Choosing what we took with us on our road trip around Andalucia was determined by several factors.
There was the little matter of the size of hand luggage bags on RyanAir… some 5cm less on the depth of the bag compared to other airlines we’ve flown with since we bought our Osprey Farpoint 40 packs.
There were other considerations – the differing types of accommodation, the need to cover up in some of the places visited (Seville’s Cathedral and Mezequita in Cordoba) and expected weather conditions after looking at ten day forecasts (warm to hot during the day, cool on a night were among our expectations).
Pack size rules were adhered to as we chose items that could be washed and worn, used as layering pieces for cooler nights and we also packed long sleeved shirts for when we visited places that required arms to covered.
So, how did we stick to around 7.5kg each in the hand luggage?
My North Face hooded soft shell has now bitten the dust, but it was worn on the plane rather than packed. It looked a bit worse for wear, but it has seen some action and has been proofed a few times to provide extra protection.
It had deep zipped pockets that took an iPad Mini, the Lonely Planet guidebook, my Nikon camera and the old Samsung dumbass phone when going through security, passport control and checks at the boarding gate.
The power adaptors for the tech mentioned above were in an IKEA pouch that, along with my wash bag, could be easily pulled out of the Farpoint for security checking and then pushed back in with the clothes, travel towels, booking printouts, bus tickets and meds.
Clothing included the usual mix of Rohan items – two pairs of Goa trousers, a Microgrid Crew Jumper, three Progress polos, two long sleeved polos, a few pairs of Cool Silver Trunks and some M&S Freshfeet trainer socks.
Worn items included that TNF soft shell, a Rohan Stronghold shirt, a Rohan Merino wool based t-shirt and another pair of Goa trousers. On the feet were ventilated Salomon trainers, the only footwear I decided to take.
Caroline’s choices also included a mix of rapid wash/dry and wear items such as Rohan Ultra Silver Camisole tops and briefs, a couple of their vest tops, two Stria long sleeved tops, Rohan Travel Jeans, Travel Linen trousers plus a Pathway Cardigan and a Royal Robbins shirt/jacket.
Her footwear comprised a pair of Ecco pumps and Ecco Mary Jane shoes.
Did it all work? Yes is the answer because most items had been used on a few travel trips now or even on a day to day basis. Respective day bags were from Rohan’s Stowaway line-up (a pack for me, a handbag for Caroline)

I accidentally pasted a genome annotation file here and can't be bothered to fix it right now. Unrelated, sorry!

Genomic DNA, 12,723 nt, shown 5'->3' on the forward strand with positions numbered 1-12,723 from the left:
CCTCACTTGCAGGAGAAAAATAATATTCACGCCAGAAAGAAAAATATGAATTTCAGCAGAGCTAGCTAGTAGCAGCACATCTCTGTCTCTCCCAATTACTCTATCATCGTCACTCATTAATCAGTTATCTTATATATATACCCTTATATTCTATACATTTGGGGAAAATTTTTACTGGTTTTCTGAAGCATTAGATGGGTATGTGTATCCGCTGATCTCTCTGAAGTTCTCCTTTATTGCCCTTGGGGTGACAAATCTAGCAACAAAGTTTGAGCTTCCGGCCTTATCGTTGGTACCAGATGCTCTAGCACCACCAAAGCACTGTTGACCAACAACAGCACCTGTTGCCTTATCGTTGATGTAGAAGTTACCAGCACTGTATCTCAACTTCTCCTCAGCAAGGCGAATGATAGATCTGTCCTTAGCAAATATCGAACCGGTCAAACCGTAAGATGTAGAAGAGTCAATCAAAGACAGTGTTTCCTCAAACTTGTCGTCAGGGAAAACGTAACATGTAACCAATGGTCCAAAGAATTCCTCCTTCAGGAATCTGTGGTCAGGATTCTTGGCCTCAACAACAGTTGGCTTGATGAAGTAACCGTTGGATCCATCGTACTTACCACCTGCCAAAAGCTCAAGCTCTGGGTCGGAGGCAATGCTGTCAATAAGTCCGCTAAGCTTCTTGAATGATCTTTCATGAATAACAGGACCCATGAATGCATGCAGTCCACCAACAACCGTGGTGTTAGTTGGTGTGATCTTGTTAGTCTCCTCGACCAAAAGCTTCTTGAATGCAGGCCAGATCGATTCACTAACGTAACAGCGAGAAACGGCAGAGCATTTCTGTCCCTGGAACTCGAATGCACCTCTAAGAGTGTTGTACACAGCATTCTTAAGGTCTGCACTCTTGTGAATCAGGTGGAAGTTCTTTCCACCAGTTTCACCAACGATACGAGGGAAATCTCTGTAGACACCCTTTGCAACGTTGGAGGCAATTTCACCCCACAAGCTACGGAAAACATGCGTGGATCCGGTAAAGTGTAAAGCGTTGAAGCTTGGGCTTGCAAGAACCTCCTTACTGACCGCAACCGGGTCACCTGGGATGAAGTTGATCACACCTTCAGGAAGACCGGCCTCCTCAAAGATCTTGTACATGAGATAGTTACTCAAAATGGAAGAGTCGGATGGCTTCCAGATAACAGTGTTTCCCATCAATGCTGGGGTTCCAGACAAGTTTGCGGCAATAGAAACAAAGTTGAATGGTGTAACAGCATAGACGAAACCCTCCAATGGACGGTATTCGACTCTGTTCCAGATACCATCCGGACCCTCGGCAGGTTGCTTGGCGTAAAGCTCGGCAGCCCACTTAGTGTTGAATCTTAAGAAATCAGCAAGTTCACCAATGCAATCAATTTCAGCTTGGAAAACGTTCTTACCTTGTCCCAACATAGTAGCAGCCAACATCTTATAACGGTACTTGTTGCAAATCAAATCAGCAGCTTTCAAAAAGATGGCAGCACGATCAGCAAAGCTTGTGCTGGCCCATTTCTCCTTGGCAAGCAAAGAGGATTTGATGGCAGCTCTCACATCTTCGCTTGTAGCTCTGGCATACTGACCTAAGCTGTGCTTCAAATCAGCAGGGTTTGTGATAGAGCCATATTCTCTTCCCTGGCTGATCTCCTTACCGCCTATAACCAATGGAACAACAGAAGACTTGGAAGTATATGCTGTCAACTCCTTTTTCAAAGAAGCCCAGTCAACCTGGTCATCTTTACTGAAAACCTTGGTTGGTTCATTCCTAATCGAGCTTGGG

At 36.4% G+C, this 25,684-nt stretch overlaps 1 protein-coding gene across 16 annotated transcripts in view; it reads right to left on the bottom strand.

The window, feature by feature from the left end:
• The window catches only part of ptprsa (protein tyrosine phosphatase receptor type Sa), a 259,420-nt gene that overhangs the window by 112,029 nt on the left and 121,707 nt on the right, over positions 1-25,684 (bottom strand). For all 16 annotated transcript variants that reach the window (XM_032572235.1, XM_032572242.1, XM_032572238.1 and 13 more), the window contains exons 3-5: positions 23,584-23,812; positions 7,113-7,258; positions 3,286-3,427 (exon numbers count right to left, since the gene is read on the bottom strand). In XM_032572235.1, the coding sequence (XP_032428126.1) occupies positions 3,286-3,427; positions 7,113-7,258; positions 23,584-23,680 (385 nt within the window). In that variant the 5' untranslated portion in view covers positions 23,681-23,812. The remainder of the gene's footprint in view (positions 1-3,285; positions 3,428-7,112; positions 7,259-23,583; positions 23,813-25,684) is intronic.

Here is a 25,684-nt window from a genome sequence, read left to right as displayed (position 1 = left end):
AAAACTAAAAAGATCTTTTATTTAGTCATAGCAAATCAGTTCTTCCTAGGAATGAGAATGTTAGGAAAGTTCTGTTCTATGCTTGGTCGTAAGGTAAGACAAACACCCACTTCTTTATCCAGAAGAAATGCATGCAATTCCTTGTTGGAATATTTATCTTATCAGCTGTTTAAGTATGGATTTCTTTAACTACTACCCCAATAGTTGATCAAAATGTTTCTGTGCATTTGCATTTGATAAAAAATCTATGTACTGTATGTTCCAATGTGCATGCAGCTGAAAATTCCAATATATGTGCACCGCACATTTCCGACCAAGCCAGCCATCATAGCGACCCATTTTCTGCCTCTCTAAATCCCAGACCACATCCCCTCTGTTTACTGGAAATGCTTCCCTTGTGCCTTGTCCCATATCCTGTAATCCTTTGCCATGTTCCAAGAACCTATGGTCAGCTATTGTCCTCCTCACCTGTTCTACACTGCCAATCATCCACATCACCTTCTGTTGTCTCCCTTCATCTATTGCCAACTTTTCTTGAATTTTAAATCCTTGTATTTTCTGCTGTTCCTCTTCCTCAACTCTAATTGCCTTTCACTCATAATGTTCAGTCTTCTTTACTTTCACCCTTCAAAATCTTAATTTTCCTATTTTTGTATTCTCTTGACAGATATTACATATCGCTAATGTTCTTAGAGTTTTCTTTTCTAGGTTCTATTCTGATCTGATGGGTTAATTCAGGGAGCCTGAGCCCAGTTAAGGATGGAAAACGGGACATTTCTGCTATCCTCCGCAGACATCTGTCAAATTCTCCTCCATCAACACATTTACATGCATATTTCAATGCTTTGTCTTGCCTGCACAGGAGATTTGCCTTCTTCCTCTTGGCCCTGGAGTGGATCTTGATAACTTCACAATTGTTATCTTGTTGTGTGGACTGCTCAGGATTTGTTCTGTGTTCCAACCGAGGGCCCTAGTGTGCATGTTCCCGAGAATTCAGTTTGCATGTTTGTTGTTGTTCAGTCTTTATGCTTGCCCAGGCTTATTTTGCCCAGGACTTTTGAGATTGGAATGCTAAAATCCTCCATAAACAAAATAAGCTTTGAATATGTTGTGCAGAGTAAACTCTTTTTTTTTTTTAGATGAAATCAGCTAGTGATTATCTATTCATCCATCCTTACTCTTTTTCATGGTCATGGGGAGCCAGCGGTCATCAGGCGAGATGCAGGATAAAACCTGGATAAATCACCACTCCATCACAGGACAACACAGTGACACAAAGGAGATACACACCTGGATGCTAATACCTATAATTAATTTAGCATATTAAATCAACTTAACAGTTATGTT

And in the wash bags? Well both Caroline and I use shower gels by Lush on our travels and she’s also using their shampoo bars.
I also packed a small bottle of tea tree oil that was used when I shaved with a disposable razor whilst sample size toothpastes from our dentist came in handy. The ViaSonic battery toothbrush stayed the course, even though I’d forgotten to put a new AAA in it!
Other items in the wash bag included some travel wash to do the clothing wash and wear thing, a small Nivea SPF30 suncream, a bottle of clove oil and a tube of Bonjela (both in case of dental problems…).
With two out of the four choices of accommodations providing shower gel and shampoo in the bathroom/shower areas, the above choices only needed to be complemented by the local purchases of Axe (aka Lynx) body spray and packs of baby wipes to cope with the after effects of street food on the hands or melting ice cream hitting clothing.
Other things? My iPad Mini has the Kindle App on it and loads of books, so the iPad was used for reading rather than surfing whilst Caroline had her classic Kindle. Both of us had mobile phones too.
Mine was hardly used, whilst Caroline’s did see some action as family members called or sent texts to her.
Did our packing choices work? Yes has to be the answer, even though there was more rain than we anticipated in Malaga. We sat that out in a hotel foyer until it was almost time to get a cab and head down to the bus station for our journey to Seville.
The coolest nights were those in Granada, but the layering choices worked to keep us warm as we wandered around in search of food. My only regret was not having another pair of shoes, but as plans to buy an extra pair failed due to cost issues, I didn’t worry too much about that.
Where were we? Oh yes…
Caroline headed off towards the Generalife and Summer Palace and I got more and more engrossed in the book I was reading on my iPad’s Kindleapp. My phone was off as usual, but on checking my watch, I realised that I hadn’t seen Caroline for quite a while.
So the phone was booted up and I found that there’d been a missed call, a voicemail message and several texts in the last quarter of an hour…
Caroline had taken a wrong turn and had ended up outside the entrance to the Alhambra complex. She’d also misplaced her ticket too, so she couldn’t get back in to come and find me.
We did find each other once I’d booted up my phone and a spot of shopping in the Alhambra souvenir shop was called for and then a coffee and cake stop back down in the city centre.